Update: since writing the post below my ideas on carving safety have changed. I no longer believe it’s a good idea to use a thimble, or any type of extra protection while carving. They can encourage unsafe carving practices. If you use unsafe techniques this thimble won’t protect you. You’ll carve straight through it, one day. I’m keeping this tutorial, though, because you may find another use for the thimble. I’ve used it in leatherworking, for example. 

If you’re carving wood with a sloyd knife, many techniques require that you carve towards the thumb of the hand holding the knife. If you’re not careful it’s really easy to accidentally skip out of the wood and into your thumb. That is why I often use a simple leather or suede thimble to protect my thumb. Here’s a little tutorial so that you can make one of these yourself, using only very basic tools.

This (clumsily made) drawing shows the two bits of leather you’ll need. I used some scraps of (I think) buffalo leather, but you can pretty much use anything.


Leather carving Thimble

The sizes don’t really matter that much. Those indicated above worked for my thumb, and can be used as a rough guideline.


Step 1: cut two bits of leather.


Step 2: put the two bits on top of each other, skin sides facing each other, and cut off the corners.


Step 3: using a lacing/stitching chisel (or an awl, doesn’t really matter), punch a couple of holes along the sides. Keeping the two bits of leather on top of each other helps to line up the holes.


Step 4: stitch the two bits of leather together using strong thread, skin sides facing each other. I recommend saddle stitching, which is done with two needles. With a needle on each end of the thread, you basically do two running stitches from opposing sides, making a tiny flat knot inside each hole. If this explanation doesn’t make sense, don’t worry. I’ll write a more detailed post on saddle stitching soon.


Step 4.5: turn the thing inside out. It should start looking like a thimble by now.


Step 5: there should be two holes in the middle of the smaller piece of leather. You can put a small stitch in these, pulling them together to make the thimble a bit tighter around the thumb.


Like that.



Step 6: attach a piece of elastic (from an old pair of boxer shorts for example) to the thimble. Start with the pair of holes closest to the middle, and work your way out. Attach one side first, and then the other.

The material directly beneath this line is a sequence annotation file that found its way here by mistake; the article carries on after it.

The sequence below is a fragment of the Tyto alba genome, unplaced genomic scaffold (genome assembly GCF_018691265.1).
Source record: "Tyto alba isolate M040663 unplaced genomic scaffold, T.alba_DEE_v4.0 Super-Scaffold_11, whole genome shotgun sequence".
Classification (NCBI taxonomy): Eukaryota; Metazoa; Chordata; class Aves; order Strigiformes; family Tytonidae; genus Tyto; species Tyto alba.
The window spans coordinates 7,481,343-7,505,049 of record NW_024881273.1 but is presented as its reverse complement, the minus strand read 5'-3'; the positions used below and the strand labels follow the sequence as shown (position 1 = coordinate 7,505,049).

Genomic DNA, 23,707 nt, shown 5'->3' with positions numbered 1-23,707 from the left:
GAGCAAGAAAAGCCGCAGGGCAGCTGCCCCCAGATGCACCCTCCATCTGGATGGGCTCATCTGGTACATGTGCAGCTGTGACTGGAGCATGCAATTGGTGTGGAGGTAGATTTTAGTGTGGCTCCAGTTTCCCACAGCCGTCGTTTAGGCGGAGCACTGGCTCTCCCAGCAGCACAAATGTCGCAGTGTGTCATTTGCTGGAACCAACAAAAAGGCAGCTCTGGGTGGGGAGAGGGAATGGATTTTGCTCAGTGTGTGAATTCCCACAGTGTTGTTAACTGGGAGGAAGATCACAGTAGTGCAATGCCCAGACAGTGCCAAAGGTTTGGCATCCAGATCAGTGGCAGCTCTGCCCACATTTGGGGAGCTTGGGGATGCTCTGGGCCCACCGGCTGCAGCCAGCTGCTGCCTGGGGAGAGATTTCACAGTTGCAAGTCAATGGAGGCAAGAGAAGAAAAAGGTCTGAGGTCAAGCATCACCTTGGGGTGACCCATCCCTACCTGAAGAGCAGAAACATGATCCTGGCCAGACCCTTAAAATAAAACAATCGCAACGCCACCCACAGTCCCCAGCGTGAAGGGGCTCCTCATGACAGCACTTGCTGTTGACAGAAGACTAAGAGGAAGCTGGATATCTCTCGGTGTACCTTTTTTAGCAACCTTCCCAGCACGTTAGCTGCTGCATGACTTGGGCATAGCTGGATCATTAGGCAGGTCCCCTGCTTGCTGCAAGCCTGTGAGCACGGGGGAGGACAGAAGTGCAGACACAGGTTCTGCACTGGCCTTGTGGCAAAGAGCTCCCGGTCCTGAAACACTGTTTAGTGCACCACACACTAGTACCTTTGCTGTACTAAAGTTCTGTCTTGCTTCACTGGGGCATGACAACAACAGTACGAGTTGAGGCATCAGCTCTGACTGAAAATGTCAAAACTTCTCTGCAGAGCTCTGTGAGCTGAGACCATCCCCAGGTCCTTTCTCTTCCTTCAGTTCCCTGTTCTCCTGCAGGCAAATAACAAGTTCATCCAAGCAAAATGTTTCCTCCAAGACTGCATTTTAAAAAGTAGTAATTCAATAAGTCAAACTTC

And that’s it. Leather carving thimble done!

Until now, I mainly used a hatchet, puukko and some spoon knives for carving. I often felt like I was using a cannon to kill a mosquito while using the hatchet, and like I was using a spoon to dig my way through a mountain while using the knives. In short: I missed something in between the hatchet and the knives. A tool that can chop, but with precision. That can waste wood quickly, but not too quickly. A tool that could still be used to carve without it becoming tiresome. As it turns out, this new Leuku I made is such a tool.

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Why would you buy finishes for wood? Really, they are expensive, and often contain all kinds of (petro-)chemicals of which you’re not aware when reading the label. The law requires labels of food and drinks to tell us what goes in there, because we consume those things. There is no such requirement for finishes, even though much of that stuff ends up in our systems too. In the past, I’ve posted about making your own paint, waterproofing wax and furniture wax. I’ve been experimenting with making my own food safe finish for spoons, cutting boards and bowls as well. I used a mixture of walnut oil, orange oil and beeswax for a while. I liked it: it was easy to apply and it smelled good. The walnut oil hydrated the wood and gave it a lovely sheen, the orange oil acted as a solvent and helped the wax to penetrate into the wood and dry quickly and the beeswax made it water repellent. It was easy to buff out nice and shiny and there was little need to reapply the wax over time. I thought I could do better though.

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This is my second knife. I didn’t really take pictures of the making process. A lot of it’s the same as with my first knife. Some of it’s new, but I just forgot to take pictures… The knife is based on a Polar Whittler 80 blank, which I ordered from Nordell Knives. I paid about E12,50 for it. The handle is made out of some kind of mystery wood. It’s from a tree that stood in my parent’s neighbour’s yard. It was actually more of a large shrub then a tree. It had no leaves to identify it by (winter) and a smooth bark. I can generally identify most trees, but I have no idea what this was. The wood has a lovely grain, especially quartersawn (or cleft) and it’s quite hard. The pommel and ferrule are made of buffalo horn. The tang goes all the way through the handle, and is riveted to brass cap at the end. The tang is also glued in the handle with the cutler’s resin I used for the first knife. The handle is finished with hand rubbed shellac.

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 I’ve been working with wood, fabric and leather for a while now. Though I love working with these materials, I sometimes feel limited in the options I have when making things. As soon as I need hardware for something, I have to buy it. I have dabbled a bit in metalworking in the past, making knives (from blade blanks) and some hardware for guitars, but I always felt very limited. I just lacked the skills to really make something from metal. So I decided to take a class in silversmithing. The form of the class was very free, based on individual guidance while working within a group. I was able to choose what I’d work on myself.

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